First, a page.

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Minister Blair announces major investments in equipment and training for the Canadian Armed Forces in partnership with Canada’s defence industry

At the Canadian Association of Defence and Security Industries’ annual defence industry tradeshow (CANSEC), the Honourable Bill Blair, Minister of National Defence, announced significant investments to equip the Canadian Armed Forces (CAF) with new, state-of-the-art platforms for training and operations at home and abroad.

To provide the Royal Canadian Air Force (RCAF) with modern, state-of-the-art aircrew training, Minister Blair announced the award of a 25-year contract valued at $11.2 billion (including taxes) to SkyAlyne Canada Limited Partnership for the Future Aircrew Training (FAcT) Program. Through this contract, Canada will acquire over 70 training aircraft in total, split into five fleets. These include fleets of:

  • Grob G120TP,
  • Pilatus PC-21,
  • Beechcraft King Air 260,
  • Airbus Helicopters H-135, and
  • De Havilland Dash 8-400 equipped with a mission training system in the cabin.

The investment is part of the largest recapitalization of the RCAF since the Second World War. Since 2022 alone, the Government of Canada has finalized the procurement or upgrade of approximately 140 new aircraft for the RCAF – from F-35 fighters to P-8A Poseidon multi-mission aircraft. This particular investment will bolster our ability to train a sufficient number of qualified aircrews to meet our operational requirements.

The contract will also include classroom instruction, simulator and flight training, as well as numerous on-site support activities for prospective RCAF Pilots, Air Combat Systems Officers, and Airborne Electronic Sensor Operators. Training under this new contract will continue to take place at key RCAF Wings in Saskatchewan and Manitoba, and is expected to begin in spring 2029. 

The FAcT Program has the potential to create or maintain 3,400 jobs and contribute $405 million annually into Canada’s gross domestic product over a 25-year period.

Minister Blair also announced that Canada is investing up to $2.58 billion (including taxes) to acquire and maintain a new fleet of logistics vehicles for the Canadian Army. Canada has awarded contracts to General Dynamics Land Systems – Canada in a joint venture with Marshall Canada, for the Logistics Vehicle Modernization (LVM) project. This project will provide the CAF with a new fleet of more than 1,000 light trucks and approximately 500 heavy trucks, as well as associated equipment such as armoured protection kits, modules, containers, and trailers.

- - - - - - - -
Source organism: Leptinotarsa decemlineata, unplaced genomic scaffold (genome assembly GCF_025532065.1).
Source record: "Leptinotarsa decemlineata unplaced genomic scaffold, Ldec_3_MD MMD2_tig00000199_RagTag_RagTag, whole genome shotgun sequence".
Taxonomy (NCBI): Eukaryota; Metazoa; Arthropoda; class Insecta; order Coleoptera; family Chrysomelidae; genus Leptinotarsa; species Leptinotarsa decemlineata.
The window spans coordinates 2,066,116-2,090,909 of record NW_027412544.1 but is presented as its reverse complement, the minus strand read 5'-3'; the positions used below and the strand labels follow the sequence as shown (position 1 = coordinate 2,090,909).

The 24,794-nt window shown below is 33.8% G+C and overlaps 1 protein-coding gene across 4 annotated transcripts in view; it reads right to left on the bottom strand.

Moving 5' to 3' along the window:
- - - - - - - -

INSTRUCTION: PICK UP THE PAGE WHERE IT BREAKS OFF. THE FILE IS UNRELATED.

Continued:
This new, modern fleet of vehicles will enable the CAF to transport larger loads of personnel, equipment, and supplies, while also providing increased mobility and protection for CAF members. The vehicles are used to support a range of domestic and international operations including disaster relief, combat support, and peacekeeping. Delivery of the new vehicles is expected to begin in fall 2027, and they will replace the current fleet of light support vehicles, heavy logistics vehicles, and the minor fleet of heavy engineer support vehicles, which have all been in use since the late 1980s or early 1990s.

In addition to the new vehicles, the LVM project will acquire new trailers, armoured protection kits, materiel handling systems and equipment, as well as detachable and interchangeable containers and modules that can be used for a variety of functions, including firefighting, ambulances, command posts, and workshops.

The LVM project has the potential to create or maintain 1,550 jobs and contribute $200 million to Canada’s GDP over an eight-year period.

As indicated in our renewed vision for defence, Our North, Strong and Free, the Government of Canada is committed to a renewed relationship with Canada’s defence industry, based on clarity, certainty, and long-term partnership. Today’s investments are excellent examples of projects that will provide the CAF with the tools that they need to protect Canada while supporting the growth and competitiveness of Canada’s aerospace, defence and automotive sector.

“Today’s investments demonstrate that when we work collaboratively with Canadian industry partners, we can provide our troops with the tools that they need to do their jobs – and support good jobs right across Canada. With these projects, and through our renewed vision for defence, Our North, Strong and Free, we are committed to building an even stronger relationship with industry, founded on transparency and trust.”

The Honourable Bill Blair, Minister of National Defence